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Constructivist assessment
An assessment strategy might be classified as constructivist to the extent that it

(a) elucidates "local", as opposed to "universal" meanings and practices in individuals or social groups,
(b) focuses upon provisional, rather than 'essential' and unchanging patterns of meaning construction,
(c) considers knowledge to be the production of social and personal processes of meaning-making, and
(d) is more concerned with the viability or pragmatic utility of its application, than with its validity, per se (Polkinghorne, 1992).

This emphasis on local, provisional, and pragmatic assessment of (inter)personal meanings can be illustrated by a closer consideration of two core techniques associated with a constructivist approach, each of which encompasses many different variations.

These include
Although constructivist assessment methods have a history that dates at least back to the 1950s, they are currently enjoying a period of rapid development. In part, this reflects the growing popularity of constructivist and narrative approaches to psychological theory, with their attendant focus on the unique meaning-making processes of individuals and social groups (Neimeyer & Raskin, 2000). In part, their proliferation also reflects the continued elaboration of human science methodology, which has developed along both quantitative lines (as reflected in the range of computer programs for administering and analyzing repertory grids) and qualitative lines (as evidenced in thematic approaches to narrative analysis). Nonetheless, users of constructivist assessment methods confront problems as well as prospects, as they consider how to evaluate the validity and reliability of measures that respect the individuality, complexity, and mutability of the meaning-making processes of their subjects. Preliminary studies of the psychometric adequacy of these methods are encouraging, however, suggesting that the further refinement and application of constructivist assessment will contribute to a more adequate psychological science and practice in the future.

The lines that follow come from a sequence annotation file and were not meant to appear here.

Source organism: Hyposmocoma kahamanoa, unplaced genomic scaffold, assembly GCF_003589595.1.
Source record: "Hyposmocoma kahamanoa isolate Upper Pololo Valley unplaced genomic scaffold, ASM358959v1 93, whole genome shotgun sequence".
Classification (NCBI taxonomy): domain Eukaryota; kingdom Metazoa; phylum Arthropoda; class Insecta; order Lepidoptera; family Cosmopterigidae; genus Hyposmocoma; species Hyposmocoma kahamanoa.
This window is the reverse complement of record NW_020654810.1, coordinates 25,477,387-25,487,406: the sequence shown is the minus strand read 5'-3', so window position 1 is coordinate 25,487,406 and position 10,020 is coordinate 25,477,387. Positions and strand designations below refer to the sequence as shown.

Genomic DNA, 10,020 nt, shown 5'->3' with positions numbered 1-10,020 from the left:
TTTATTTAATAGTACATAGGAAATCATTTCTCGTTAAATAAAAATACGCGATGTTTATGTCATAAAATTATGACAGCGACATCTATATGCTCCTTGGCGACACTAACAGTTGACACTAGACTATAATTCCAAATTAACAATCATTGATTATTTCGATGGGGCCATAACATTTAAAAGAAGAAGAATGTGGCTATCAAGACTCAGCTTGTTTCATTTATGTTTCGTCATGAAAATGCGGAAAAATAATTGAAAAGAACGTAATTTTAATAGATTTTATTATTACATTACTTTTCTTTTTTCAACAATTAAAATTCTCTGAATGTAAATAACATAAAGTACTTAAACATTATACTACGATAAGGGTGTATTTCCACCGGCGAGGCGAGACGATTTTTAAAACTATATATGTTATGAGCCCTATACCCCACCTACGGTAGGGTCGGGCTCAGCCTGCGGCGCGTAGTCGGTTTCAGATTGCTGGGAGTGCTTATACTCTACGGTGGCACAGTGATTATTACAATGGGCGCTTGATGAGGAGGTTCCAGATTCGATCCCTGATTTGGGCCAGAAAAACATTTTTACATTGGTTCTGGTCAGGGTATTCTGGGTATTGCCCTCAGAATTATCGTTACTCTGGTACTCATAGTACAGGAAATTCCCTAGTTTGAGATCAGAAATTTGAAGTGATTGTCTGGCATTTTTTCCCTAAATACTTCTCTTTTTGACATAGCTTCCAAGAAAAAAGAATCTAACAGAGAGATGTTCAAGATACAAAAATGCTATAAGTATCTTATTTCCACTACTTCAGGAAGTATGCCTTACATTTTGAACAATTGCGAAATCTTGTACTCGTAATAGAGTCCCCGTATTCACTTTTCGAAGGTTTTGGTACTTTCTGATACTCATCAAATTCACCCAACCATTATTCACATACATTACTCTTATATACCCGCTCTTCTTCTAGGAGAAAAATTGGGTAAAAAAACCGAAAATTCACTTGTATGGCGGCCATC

• Neimeyer, R. A. & Raskin, J. D. (Eds.) (2000). Constructions of disorder.  Washington, D. C.: American Psychological Association.
  • Polkinghorne, D. E. (1992).  Postmodern epistemology of practice.  In S. Kvale (Ed.), Psychology and postmodernism (pp. 146-165).  Newbury Park: CA: Sage.
Robert A. Neimeyer & Heidi Levitt
Establ. 2003
Last update: 15 February 2004